"What's the best treatment for Jane's stage-three breast cancer?" the doctor asks. He isn't asking a colleague or a medical student, he's talking to a computer. A supercomputer. A robot of sorts.
The computer, which is best-known for the way it crushed its human competition on "Jeopardy," can interpret spoken queries and then uses statistical analysis to deliver "evidence-based statistically-ranked responses," says IBM. Watson can read 200 million pages of data in three seconds.
- Memorial Sloan-Kettering Cancer Hospital has partnered with IBM to use the technology company's Watson supercomputer to help diagnose cancer patients.
"We have formed a partnership with Memorial Sloan-Kettering to develop tools to help improve decision making for diagnosis and therapy in cancer," Dr. Martin Kohn, IBM's Chief Medical Scientist, told ABC News.
Kohn was clear about one thing: Watson will not make actual decisions. It will work hand-in-hand (or hand-in-massively-parallel-processors) with doctors.
"What Watson can do is read and understand huge volumes of information. There is so much information being developed in health care in general, and oncology in particular, that the ability to understand all the information out there is becoming progressively more challenging. What Watson does is bring information to the doctor."
The Watson version being designed for the hospital works similarly to the way it played "Jeopardy." When it is asked a question, it will provide suggestions -- one in which Watson feels most confident. and then some strong alternatives.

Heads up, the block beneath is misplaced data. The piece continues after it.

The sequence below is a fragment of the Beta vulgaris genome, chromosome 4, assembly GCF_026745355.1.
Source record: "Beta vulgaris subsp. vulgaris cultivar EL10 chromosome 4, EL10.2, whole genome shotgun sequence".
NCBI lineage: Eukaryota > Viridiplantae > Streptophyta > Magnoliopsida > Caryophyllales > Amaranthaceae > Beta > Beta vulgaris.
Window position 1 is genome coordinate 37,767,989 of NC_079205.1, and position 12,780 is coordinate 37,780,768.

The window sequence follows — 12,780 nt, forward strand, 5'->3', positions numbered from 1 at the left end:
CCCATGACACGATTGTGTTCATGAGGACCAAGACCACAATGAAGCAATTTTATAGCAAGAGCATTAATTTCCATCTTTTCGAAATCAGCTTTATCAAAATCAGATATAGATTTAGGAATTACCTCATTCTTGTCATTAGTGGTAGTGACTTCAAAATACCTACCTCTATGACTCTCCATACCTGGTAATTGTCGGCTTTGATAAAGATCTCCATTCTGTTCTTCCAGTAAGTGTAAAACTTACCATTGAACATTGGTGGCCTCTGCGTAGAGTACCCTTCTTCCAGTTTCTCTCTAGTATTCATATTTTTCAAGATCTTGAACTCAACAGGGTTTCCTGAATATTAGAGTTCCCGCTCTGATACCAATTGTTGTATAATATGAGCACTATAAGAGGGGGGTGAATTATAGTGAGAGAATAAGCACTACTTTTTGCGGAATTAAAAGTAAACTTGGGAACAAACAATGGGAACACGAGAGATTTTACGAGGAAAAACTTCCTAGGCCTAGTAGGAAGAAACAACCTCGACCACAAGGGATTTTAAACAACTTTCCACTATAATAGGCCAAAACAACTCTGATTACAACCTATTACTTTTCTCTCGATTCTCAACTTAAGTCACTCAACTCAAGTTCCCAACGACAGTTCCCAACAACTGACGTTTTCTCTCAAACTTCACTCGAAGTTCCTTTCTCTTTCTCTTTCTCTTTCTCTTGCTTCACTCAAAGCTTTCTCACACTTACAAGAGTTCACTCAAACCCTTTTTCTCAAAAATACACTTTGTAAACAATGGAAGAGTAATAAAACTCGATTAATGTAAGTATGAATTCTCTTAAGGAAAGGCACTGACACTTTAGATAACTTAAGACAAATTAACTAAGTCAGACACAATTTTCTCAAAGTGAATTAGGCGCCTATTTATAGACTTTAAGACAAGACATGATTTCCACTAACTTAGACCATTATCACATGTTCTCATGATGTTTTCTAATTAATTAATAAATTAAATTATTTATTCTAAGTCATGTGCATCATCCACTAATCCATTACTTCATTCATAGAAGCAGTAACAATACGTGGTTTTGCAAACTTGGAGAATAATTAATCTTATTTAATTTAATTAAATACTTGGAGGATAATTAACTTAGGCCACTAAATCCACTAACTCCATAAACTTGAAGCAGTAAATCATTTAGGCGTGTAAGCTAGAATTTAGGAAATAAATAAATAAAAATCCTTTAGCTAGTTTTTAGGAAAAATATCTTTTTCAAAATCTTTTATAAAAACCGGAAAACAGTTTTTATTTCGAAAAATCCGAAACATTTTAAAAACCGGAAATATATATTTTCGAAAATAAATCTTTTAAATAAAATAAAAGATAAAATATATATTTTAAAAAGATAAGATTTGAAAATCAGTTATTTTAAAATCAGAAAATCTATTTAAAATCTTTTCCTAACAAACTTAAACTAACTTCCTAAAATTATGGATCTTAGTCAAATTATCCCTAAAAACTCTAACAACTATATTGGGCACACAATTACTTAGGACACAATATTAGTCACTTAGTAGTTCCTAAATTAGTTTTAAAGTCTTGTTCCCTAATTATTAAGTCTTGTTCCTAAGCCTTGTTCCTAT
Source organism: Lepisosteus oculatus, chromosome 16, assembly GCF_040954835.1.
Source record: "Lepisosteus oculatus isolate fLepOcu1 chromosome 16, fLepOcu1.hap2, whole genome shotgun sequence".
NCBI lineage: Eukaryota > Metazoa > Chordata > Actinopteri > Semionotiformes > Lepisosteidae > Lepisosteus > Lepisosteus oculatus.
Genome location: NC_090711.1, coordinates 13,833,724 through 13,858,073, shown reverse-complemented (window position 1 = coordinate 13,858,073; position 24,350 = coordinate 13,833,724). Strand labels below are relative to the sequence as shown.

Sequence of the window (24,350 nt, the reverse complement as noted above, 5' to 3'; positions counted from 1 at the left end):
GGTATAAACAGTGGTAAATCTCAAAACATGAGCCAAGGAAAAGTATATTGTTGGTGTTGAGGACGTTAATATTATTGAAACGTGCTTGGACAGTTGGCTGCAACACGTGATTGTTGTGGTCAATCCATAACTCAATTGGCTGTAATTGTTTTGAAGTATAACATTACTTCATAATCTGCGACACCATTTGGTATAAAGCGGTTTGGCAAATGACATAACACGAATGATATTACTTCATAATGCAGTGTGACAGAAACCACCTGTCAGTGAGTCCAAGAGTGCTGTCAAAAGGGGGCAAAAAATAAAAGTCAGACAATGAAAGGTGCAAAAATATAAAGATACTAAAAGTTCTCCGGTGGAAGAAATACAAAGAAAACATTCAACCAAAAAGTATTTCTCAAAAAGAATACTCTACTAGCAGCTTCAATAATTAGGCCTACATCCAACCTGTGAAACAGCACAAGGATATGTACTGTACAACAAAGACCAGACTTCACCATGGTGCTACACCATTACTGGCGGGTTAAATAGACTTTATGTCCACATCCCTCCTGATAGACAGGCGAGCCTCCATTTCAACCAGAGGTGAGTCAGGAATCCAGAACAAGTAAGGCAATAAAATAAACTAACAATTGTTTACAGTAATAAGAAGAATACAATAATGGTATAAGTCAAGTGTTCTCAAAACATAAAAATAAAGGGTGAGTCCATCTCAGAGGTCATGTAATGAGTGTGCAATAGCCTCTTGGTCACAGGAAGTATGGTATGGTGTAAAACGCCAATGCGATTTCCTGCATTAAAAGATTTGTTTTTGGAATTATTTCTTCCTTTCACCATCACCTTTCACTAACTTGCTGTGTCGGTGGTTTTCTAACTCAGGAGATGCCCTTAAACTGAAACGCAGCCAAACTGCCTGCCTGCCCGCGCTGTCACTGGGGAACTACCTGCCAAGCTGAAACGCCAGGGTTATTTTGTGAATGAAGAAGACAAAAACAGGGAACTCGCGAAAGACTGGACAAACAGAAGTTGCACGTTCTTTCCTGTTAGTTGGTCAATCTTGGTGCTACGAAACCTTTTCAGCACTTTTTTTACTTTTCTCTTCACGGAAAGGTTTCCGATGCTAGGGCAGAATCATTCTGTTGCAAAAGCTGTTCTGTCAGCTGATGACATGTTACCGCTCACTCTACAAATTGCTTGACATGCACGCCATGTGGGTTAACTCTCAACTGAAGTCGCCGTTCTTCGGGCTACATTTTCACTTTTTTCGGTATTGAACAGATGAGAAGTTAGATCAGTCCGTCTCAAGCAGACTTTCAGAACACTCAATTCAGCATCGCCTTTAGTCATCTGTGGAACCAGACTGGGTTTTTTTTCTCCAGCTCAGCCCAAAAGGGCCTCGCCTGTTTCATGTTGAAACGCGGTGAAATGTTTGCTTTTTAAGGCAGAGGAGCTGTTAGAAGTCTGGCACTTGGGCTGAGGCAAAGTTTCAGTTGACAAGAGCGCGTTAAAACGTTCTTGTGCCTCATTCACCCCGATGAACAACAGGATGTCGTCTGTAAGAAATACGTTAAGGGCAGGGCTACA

However, Memorial Sloan-Kettering is feeding Watson more information than it got on "Jeopardy," and that comes in the way of patients' medical backgrounds. Watson is learning the hospital's advanced electronic medical records system, making it even smarter and able to make very strong recommendations based on patients' backgrounds.
"We are going to work with the machine and teach the machine how to make medical decisions," Memorial's Dr. Larry Norton told ABC News. "It's going to take not only molecular disease and clinical research findings into account but also the patients' social and psychological situations and patients' expressed wishes, lifestyle -- all that comes into play when making a high quality medical decision."
Wellpoint, an insurance company, also hired Watson last year to guide treatment decisions for members.
The Watson computer, pictured to the left, doesn't physically make its way into the hospital, but it will be accessible to doctors via their computers. They will be able to speak to Watson when it is fully rolled out.
Right now, IBM and Memorial Sloan-Kettering are working to feed Watson loads of oncology information. Both expect it to be a process that will evolve over the next year.
So how's Watson performing so far in Dr. Norton's eyes?
"We are starting with the smartest medical student we have ever had," he said.
ABC News' Andrea Smith contributed to this report.